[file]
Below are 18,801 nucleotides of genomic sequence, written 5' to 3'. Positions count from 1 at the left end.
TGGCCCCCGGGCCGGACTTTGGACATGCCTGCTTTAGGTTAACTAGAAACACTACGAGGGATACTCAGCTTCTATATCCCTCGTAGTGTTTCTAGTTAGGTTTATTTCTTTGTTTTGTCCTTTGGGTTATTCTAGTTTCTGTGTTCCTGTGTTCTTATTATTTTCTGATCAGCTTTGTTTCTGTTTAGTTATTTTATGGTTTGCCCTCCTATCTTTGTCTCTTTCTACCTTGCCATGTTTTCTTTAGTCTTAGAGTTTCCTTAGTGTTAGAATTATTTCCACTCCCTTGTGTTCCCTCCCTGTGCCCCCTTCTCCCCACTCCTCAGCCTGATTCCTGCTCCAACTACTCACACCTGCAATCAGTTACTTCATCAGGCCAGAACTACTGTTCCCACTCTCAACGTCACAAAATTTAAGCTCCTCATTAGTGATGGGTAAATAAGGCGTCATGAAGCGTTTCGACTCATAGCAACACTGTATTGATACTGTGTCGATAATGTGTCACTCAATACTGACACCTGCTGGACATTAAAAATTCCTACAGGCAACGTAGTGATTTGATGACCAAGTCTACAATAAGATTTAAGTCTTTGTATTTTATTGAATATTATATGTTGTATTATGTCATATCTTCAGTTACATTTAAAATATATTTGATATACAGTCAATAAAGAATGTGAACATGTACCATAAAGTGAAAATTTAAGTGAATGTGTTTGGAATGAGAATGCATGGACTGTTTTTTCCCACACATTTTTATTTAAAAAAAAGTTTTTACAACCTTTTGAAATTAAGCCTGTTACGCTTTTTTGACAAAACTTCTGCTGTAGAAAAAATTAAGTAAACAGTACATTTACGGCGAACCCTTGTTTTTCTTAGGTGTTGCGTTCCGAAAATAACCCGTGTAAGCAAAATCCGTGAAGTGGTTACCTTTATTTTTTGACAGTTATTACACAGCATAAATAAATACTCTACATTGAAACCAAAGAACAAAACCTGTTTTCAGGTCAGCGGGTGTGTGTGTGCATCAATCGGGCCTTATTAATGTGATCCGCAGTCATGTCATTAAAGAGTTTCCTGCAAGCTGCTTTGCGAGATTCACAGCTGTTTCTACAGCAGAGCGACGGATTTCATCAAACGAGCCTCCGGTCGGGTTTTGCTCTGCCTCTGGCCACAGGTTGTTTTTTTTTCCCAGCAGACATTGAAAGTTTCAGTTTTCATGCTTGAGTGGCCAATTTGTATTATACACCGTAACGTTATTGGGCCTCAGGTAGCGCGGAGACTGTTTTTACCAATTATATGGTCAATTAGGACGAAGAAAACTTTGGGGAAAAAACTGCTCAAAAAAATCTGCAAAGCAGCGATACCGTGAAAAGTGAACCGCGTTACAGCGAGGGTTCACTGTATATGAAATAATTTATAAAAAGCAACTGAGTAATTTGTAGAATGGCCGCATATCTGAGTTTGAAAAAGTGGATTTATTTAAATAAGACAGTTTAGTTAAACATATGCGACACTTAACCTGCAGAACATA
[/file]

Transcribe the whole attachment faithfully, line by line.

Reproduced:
Below are 18,801 nucleotides of genomic sequence, written 5' to 3'. Positions count from 1 at the left end.
TGGCCCCCGGGCCGGACTTTGGACATGCCTGCTTTAGGTTAACTAGAAACACTACGAGGGATACTCAGCTTCTATATCCCTCGTAGTGTTTCTAGTTAGGTTTATTTCTTTGTTTTGTCCTTTGGGTTATTCTAGTTTCTGTGTTCCTGTGTTCTTATTATTTTCTGATCAGCTTTGTTTCTGTTTAGTTATTTTATGGTTTGCCCTCCTATCTTTGTCTCTTTCTACCTTGCCATGTTTTCTTTAGTCTTAGAGTTTCCTTAGTGTTAGAATTATTTCCACTCCCTTGTGTTCCCTCCCTGTGCCCCCTTCTCCCCACTCCTCAGCCTGATTCCTGCTCCAACTACTCACACCTGCAATCAGTTACTTCATCAGGCCAGAACTACTGTTCCCACTCTCAACGTCACAAAATTTAAGCTCCTCATTAGTGATGGGTAAATAAGGCGTCATGAAGCGTTTCGACTCATAGCAACACTGTATTGATACTGTGTCGATAATGTGTCACTCAATACTGACACCTGCTGGACATTAAAAATTCCTACAGGCAACGTAGTGATTTGATGACCAAGTCTACAATAAGATTTAAGTCTTTGTATTTTATTGAATATTATATGTTGTATTATGTCATATCTTCAGTTACATTTAAAATATATTTGATATACAGTCAATAAAGAATGTGAACATGTACCATAAAGTGAAAATTTAAGTGAATGTGTTTGGAATGAGAATGCATGGACTGTTTTTTCCCACACATTTTTATTTAAAAAAAAGTTTTTACAACCTTTTGAAATTAAGCCTGTTACGCTTTTTTGACAAAACTTCTGCTGTAGAAAAAATTAAGTAAACAGTACATTTACGGCGAACCCTTGTTTTTCTTAGGTGTTGCGTTCCGAAAATAACCCGTGTAAGCAAAATCCGTGAAGTGGTTACCTTTATTTTTTGACAGTTATTACACAGCATAAATAAATACTCTACATTGAAACCAAAGAACAAAACCTGTTTTCAGGTCAGCGGGTGTGTGTGTGCATCAATCGGGCCTTATTAATGTGATCCGCAGTCATGTCATTAAAGAGTTTCCTGCAAGCTGCTTTGCGAGATTCACAGCTGTTTCTACAGCAGAGCGACGGATTTCATCAAACGAGCCTCCGGTCGGGTTTTGCTCTGCCTCTGGCCACAGGTTGTTTTTTTTTCCCAGCAGACATTGAAAGTTTCAGTTTTCATGCTTGAGTGGCCAATTTGTATTATACACCGTAACGTTATTGGGCCTCAGGTAGCGCGGAGACTGTTTTTACCAATTATATGGTCAATTAGGACGAAGAAAACTTTGGGGAAAAAACTGCTCAAAAAAATCTGCAAAGCAGCGATACCGTGAAAAGTGAACCGCGTTACAGCGAGGGTTCACTGTATATGAAATAATTTATAAAAAGCAACTGAGTAATTTGTAGAATGGCCGCATATCTGAGTTTGAAAAAGTGGATTTATTTAAATAAGACAGTTTAGTTAAACATATGCGACACTTAACCTGCAGAACATA